The success of Barack Obama and the Democrats during last year’s lame-duck session of Congress gave the President some badly needed stability after the comprehensive “shellacking” (his oft-quoted word) that his party took in the election. The string of eleventh-hour victories—especially the repeal of the military’s don’t ask, don’t tell policy—also reenergized to some extent his liberal base, elements of which had been estranged by the deal to extend the Bush tax cuts that he had struck with Republicans earlier in December.
Sharply in contrast to the unsightly process by which the health care law was passed—the embarrassing deal made with Nebraska Senator Ben Nelson, the camera-ready preening by various senators who were positioned to provide the crucial sixtieth vote—the lame-duck session found Democrats actually carrying out the people’s business in a more or less straightforward fashion. The coordination between the White House and the party’s congressional leaders seemed much stronger than before. Even some Republicans decided to take governing seriously, with an astonishing thirteen of them voting for the “New Start” arms treaty. Citizens were treated to a little two-week reenactment drama of how Congress used to work, back when it worked.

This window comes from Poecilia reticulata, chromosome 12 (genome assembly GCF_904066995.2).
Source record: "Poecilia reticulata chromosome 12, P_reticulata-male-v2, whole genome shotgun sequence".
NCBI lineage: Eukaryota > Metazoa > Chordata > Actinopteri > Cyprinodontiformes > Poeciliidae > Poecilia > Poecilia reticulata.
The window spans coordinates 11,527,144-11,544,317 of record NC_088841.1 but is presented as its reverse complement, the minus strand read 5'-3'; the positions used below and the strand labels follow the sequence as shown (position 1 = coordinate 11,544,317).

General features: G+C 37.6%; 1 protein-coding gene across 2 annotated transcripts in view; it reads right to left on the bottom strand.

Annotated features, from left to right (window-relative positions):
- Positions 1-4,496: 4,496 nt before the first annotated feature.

There arose the inevitable speculation about whether this comity could be carried over into the new year, but any serious person recognized that this was largely airtime-filling babble. True, the episode might give the White House an opportunity to say to Republicans such as Lisa Murkowski or Scott Brown at some future point: Remember when you voted with us, and the skies of Alaska or Massachusetts did not in fact fall in? But for the most part, the Republicans were being so cooperative, and the Democrats so hectically productive, because everyone knew that the 112th Congress, sworn in on January 5, would be quite a different creature. The House Republican caucus is augmented by sixty-three members and is, on paper at least, a considerably more hard-line group than even the Republican caucus of the Congress just ended, which gave the President not a single vote on the economic stimulus or health care, and just three on highly popular financial reform legislation.
Republican senators, who threatened filibusters in the last Congress relentlessly, are now forty-seven in number, an increase of five. But because of retirements and “pick-ups” (seats previously held by Democrats), fully thirteen of the forty-seven are fresh faces. Just one, Mark Kirk of Illinois, is considered somewhat moderate. A few others—notably Dan Coats of Indiana and Rob Portman of Ohio—are experienced legislators, meaning that even though they are certainly conservative, they presumably enter with some degree of appreciation for the horse-trading that makes legislatures work. But at least seven are Tea Party–supported ultras, notably Rand Paul of Kentucky,…
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